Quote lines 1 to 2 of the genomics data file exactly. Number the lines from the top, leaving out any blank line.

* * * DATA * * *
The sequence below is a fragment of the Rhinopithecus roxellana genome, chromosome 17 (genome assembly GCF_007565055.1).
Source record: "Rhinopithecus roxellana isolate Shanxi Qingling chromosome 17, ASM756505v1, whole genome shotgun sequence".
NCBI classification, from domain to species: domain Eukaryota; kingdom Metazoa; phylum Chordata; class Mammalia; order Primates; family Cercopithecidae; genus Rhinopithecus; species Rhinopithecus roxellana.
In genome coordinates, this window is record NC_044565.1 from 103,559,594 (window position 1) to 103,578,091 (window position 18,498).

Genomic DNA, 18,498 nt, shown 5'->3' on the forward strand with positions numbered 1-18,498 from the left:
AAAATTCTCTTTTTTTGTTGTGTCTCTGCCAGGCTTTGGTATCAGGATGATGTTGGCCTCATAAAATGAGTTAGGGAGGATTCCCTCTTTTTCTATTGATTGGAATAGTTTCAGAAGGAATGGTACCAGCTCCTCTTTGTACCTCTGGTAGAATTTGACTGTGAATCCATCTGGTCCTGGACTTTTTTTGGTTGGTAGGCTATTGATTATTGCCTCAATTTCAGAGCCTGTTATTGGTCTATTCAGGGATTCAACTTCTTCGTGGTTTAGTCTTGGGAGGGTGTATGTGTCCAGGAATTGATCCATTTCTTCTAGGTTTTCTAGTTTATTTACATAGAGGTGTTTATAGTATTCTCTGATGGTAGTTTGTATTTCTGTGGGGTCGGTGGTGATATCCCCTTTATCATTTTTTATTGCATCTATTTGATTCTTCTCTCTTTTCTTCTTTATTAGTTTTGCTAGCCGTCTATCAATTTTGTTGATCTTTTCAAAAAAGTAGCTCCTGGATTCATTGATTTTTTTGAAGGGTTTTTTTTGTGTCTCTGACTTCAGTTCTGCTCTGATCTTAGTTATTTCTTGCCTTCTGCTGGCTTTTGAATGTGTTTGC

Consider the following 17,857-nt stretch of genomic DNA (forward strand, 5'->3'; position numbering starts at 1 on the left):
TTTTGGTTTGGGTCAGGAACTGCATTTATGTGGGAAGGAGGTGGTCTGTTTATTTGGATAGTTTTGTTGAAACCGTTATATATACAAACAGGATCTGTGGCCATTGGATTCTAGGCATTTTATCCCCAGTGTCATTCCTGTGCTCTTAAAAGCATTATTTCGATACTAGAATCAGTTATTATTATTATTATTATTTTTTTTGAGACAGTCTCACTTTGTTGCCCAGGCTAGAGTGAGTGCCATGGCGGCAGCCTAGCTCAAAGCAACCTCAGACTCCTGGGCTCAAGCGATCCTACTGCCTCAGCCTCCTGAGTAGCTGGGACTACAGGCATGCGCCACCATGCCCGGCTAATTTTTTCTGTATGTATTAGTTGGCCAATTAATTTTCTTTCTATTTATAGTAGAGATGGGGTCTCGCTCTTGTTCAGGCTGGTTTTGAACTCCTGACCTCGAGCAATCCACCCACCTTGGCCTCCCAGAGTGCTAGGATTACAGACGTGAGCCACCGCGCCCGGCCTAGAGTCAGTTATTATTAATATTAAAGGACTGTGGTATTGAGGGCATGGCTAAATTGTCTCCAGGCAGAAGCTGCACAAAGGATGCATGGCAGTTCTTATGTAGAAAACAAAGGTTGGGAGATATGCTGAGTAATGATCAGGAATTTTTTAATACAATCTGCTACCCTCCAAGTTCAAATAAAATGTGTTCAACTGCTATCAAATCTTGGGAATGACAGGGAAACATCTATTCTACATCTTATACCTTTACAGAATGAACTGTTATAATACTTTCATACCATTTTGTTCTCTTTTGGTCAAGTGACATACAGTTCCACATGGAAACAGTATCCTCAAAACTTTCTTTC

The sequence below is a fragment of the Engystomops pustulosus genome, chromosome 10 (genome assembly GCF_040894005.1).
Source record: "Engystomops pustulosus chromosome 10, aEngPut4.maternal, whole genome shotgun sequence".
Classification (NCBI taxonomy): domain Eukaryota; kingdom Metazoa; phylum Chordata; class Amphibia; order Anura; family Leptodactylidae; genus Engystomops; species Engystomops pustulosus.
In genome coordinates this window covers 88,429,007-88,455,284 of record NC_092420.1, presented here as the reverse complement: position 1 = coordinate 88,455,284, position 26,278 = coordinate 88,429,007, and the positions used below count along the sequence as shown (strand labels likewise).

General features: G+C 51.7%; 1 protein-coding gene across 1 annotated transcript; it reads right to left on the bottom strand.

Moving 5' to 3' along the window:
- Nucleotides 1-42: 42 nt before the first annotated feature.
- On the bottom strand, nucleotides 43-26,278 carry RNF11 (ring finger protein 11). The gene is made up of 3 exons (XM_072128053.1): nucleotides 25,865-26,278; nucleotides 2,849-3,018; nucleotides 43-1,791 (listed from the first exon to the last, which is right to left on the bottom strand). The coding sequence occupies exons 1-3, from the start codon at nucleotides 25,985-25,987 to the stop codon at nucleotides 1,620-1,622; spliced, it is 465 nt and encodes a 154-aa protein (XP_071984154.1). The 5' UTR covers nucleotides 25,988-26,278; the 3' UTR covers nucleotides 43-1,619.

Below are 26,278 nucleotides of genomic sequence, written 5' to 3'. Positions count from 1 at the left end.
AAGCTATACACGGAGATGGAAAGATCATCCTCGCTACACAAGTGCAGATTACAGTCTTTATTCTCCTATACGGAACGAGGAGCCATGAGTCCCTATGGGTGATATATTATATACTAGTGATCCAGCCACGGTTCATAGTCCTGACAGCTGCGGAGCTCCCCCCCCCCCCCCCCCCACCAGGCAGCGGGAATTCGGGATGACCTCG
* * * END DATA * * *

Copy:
The sequence below is a fragment of the Rhinopithecus roxellana genome, chromosome 17 (genome assembly GCF_007565055.1).
Source record: "Rhinopithecus roxellana isolate Shanxi Qingling chromosome 17, ASM756505v1, whole genome shotgun sequence".